As the Legislature and governor continue their staring match, a new report suggests that Minnesota is at a competitive disadvantage to other states.

Art Laffer and two co-authors have released the fourth edition of “Rich States, Poor States,” which includes a ranking of the 50 states on a variety of measures. “Generally,” the authors say in the executive summary, “states that spendless, especially on income transfer programs, and states that tax less, particularly on productive activities, such as working or investing, experience higher growth rates than states that tax and spend more.”

That may explain why Minnesota ranks 41 out of 50 states on the “economic performance rank,” which tells us where we’ve been over the last 10 years. Minnesota did better than only 9 other states. The economic  performance rank has three sub-components:

  • Growth in income per-person: 36. In other words, we’ve been growing slower than most states.
  • Absolute domestic migration: 37. Minnesota has lost people.
  • Employment growth (non-farm): 30. Minnesota experienced a slight loss in jobs.

Performance numbers are from either 1999 to 2009 or 2000 to 2009.

The report also offers an “economic outlook rank,” which tells us where we’re headed. Minnesota does ever so slightly, at 37 out of 50. That’s about the same as the forecast for the previous three editions of this annual report.

The economic outlook rank, a forecast of relative economic growth, is composed of 15 items. Minnesota’s best score out of the 15 is on the minimum wage, for the simple reason that its minimum wage is not higher than the federal one.  (The minimum wage contributes to unemployment by pricing low-skilled workers out of the marketplace.)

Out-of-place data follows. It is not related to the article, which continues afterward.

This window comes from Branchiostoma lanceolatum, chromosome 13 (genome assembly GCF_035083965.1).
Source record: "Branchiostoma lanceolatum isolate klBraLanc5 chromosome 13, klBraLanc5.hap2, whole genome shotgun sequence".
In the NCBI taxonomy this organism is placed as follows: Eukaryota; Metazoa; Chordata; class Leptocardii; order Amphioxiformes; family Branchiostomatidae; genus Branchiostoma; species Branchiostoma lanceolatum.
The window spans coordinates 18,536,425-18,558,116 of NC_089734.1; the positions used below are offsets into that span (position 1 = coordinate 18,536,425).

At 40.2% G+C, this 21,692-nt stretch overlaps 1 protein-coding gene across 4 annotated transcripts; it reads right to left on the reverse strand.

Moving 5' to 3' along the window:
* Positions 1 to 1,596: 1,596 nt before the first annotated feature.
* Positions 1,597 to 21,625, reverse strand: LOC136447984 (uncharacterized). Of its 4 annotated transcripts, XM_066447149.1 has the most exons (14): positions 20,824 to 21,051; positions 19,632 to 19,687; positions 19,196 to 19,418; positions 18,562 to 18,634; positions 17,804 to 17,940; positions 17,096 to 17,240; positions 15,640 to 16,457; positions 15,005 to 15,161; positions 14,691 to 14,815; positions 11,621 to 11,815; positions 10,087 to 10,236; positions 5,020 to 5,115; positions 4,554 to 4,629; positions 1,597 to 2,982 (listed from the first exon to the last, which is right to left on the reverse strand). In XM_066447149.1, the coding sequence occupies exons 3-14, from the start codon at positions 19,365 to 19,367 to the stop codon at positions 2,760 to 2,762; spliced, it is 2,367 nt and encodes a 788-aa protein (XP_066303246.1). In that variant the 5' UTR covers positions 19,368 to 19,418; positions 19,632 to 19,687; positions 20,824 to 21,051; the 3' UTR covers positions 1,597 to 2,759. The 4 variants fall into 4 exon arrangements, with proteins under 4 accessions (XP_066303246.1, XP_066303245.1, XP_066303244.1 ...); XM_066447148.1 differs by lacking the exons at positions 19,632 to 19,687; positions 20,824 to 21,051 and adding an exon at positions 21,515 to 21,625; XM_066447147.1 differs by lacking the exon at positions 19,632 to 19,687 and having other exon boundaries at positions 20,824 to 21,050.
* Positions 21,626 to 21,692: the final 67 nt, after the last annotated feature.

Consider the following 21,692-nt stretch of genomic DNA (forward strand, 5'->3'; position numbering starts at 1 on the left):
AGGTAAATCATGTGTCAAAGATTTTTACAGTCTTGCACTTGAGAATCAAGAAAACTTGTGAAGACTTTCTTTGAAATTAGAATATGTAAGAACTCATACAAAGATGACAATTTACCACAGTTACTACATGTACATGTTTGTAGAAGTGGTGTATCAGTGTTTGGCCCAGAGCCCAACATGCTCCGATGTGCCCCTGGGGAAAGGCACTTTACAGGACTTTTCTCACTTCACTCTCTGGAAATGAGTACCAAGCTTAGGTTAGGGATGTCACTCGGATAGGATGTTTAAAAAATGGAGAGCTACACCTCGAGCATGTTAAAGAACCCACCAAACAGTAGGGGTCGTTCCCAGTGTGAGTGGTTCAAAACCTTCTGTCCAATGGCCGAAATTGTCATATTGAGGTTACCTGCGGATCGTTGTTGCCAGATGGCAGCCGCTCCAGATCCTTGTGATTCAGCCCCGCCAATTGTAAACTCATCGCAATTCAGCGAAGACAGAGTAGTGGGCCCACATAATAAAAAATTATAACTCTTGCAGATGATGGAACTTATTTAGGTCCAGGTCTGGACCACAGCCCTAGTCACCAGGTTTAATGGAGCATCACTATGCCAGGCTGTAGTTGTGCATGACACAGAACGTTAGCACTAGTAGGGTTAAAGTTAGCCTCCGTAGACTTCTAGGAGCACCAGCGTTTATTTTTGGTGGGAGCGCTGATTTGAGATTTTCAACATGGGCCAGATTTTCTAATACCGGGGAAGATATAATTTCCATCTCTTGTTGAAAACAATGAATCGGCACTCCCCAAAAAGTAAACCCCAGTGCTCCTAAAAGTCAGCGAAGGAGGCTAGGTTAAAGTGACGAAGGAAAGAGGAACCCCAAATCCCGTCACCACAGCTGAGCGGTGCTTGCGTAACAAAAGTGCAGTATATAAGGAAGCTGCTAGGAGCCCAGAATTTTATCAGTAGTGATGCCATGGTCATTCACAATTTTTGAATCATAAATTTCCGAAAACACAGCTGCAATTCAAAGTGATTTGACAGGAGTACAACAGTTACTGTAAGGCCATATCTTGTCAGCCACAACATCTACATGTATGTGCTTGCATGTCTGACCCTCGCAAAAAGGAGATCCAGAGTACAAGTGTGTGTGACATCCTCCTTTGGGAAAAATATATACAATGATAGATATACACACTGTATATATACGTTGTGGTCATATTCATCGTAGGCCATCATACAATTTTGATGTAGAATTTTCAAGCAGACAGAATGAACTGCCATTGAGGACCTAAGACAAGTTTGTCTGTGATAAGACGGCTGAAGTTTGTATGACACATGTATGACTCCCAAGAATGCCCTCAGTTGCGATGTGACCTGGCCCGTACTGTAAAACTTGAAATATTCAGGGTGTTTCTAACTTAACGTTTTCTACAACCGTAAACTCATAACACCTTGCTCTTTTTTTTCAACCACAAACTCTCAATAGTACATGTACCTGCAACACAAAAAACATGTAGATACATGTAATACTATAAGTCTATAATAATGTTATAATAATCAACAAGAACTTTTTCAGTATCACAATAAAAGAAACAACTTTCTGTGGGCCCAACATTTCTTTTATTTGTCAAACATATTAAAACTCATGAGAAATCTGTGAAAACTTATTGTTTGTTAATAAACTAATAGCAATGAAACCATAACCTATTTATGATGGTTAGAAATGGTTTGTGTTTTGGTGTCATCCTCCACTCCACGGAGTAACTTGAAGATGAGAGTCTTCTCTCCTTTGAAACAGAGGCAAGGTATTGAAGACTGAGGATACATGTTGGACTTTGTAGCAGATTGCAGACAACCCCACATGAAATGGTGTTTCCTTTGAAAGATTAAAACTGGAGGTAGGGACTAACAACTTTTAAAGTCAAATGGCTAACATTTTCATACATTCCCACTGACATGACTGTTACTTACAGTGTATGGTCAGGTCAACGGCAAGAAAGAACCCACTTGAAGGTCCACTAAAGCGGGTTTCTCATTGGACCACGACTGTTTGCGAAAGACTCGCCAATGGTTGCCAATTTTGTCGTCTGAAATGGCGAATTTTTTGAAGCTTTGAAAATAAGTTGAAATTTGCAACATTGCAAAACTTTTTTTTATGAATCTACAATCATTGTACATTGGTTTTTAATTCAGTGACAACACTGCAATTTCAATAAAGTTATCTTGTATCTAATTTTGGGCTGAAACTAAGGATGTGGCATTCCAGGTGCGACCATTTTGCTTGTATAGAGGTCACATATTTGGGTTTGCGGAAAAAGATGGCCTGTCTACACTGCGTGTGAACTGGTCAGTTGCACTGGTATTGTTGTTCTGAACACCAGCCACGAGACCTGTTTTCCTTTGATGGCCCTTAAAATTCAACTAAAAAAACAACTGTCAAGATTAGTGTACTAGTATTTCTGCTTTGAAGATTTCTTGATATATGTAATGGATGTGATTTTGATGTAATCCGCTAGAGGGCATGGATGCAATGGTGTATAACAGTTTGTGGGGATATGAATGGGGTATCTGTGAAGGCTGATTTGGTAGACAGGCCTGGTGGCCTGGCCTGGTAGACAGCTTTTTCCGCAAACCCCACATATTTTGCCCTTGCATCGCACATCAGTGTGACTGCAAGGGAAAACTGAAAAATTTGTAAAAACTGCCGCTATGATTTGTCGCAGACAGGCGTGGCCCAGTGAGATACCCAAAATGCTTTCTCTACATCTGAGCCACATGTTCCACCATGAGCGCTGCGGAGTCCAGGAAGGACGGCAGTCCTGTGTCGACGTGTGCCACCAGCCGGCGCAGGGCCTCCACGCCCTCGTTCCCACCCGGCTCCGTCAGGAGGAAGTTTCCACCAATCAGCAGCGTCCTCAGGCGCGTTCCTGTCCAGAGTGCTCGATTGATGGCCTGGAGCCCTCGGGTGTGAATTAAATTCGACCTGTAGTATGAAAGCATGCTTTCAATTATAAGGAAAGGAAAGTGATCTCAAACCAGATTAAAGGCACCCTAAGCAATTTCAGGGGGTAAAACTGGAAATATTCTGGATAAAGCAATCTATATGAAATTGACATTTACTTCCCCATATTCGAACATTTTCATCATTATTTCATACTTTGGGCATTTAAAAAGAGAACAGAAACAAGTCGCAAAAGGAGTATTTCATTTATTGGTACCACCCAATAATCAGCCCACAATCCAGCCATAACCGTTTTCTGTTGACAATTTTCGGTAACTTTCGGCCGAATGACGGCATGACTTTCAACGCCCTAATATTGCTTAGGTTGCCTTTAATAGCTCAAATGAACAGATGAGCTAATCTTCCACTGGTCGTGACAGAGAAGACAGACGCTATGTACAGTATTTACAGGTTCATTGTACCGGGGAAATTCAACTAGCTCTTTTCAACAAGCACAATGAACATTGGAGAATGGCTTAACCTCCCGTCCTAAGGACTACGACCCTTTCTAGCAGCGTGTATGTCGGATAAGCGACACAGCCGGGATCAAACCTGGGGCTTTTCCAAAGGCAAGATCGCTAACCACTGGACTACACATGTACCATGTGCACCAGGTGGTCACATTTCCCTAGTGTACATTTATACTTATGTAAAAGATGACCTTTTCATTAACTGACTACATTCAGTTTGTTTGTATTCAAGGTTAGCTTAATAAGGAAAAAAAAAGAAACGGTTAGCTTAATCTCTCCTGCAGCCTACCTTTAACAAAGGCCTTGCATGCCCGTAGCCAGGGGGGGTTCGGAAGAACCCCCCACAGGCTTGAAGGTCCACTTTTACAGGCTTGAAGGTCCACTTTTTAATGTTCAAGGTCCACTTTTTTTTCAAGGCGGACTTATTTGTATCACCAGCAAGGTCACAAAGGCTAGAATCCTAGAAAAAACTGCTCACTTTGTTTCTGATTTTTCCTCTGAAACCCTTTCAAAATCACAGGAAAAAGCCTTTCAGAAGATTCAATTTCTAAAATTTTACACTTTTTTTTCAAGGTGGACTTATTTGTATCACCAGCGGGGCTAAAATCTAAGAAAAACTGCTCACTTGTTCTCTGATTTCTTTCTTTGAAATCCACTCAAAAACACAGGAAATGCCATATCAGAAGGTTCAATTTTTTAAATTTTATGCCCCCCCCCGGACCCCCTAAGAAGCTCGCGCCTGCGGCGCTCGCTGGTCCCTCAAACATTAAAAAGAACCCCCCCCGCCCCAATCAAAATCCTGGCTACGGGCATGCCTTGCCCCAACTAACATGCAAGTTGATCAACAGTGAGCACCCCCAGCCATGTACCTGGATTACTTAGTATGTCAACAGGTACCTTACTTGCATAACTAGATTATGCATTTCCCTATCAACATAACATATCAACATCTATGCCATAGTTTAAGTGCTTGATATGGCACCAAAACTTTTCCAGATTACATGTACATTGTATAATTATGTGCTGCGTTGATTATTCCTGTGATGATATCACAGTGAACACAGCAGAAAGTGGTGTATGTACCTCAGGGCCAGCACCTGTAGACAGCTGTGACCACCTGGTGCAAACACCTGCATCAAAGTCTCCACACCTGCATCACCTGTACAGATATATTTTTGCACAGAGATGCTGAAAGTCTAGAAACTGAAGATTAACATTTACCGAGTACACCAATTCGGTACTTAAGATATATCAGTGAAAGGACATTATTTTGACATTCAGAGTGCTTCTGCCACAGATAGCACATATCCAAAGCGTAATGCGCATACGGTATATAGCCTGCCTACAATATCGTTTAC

Minnesota also gets above-average rankings for its state liability system (11), sales tax burden (16), recently legislated tax changes (17), debt service as a share of tax revenue (17), public employees per population (18), and property tax burden (22).

It has below-average rankings in personal income tax progressivity (31), worker’s compensation costs (35), number of tax expenditure limits (35), burden for taxes not otherwise included (37), top marginal income tax (39), top marginal corporate income tax (45), inheritance tax (50), and right-to-work status (50). Note that the state has a low rankings on the kinds of taxes–marginal income taxes–that the executive summary highlights.

On three measurements, the “right” score gives a state a “1,” and the “wrong” score gives it a “50.” So there are many states that score a “1” on the minimum wage question (for not having a minimum wage that is higher than the federal wage) and a “50” on the inheritance tax (they have one) and a right-to-work law (they doesn’t have one.)

On the question of public pension liabilities, the report points out that though the Pew study on pensions puts them at $10 billion, two other studies put the amount at $55-50 billion.

It all adds up to a case of Minnesota falling behind other states in terms of economic vitality. Compare Minnesota to the average of the top 10-performing states For example,. consider how the top 10 states compare to Minnesota.

TOP TEN STATES v. Minnesota

  • Gross State Product Growth: 58.5 percent (Minnesota: 36.7)
  • Personal Income Growth: 54.5 (Minnesota: 37.0 )
  • Personal Income per Capita Growth: 44.3 (Minnesota: 34.6)
  • Population Growth: 12.1 (Minnesota: 6.7)

In addition to the rankings, the report offers up a number of case studies, observations, and notable successes and failures in the states.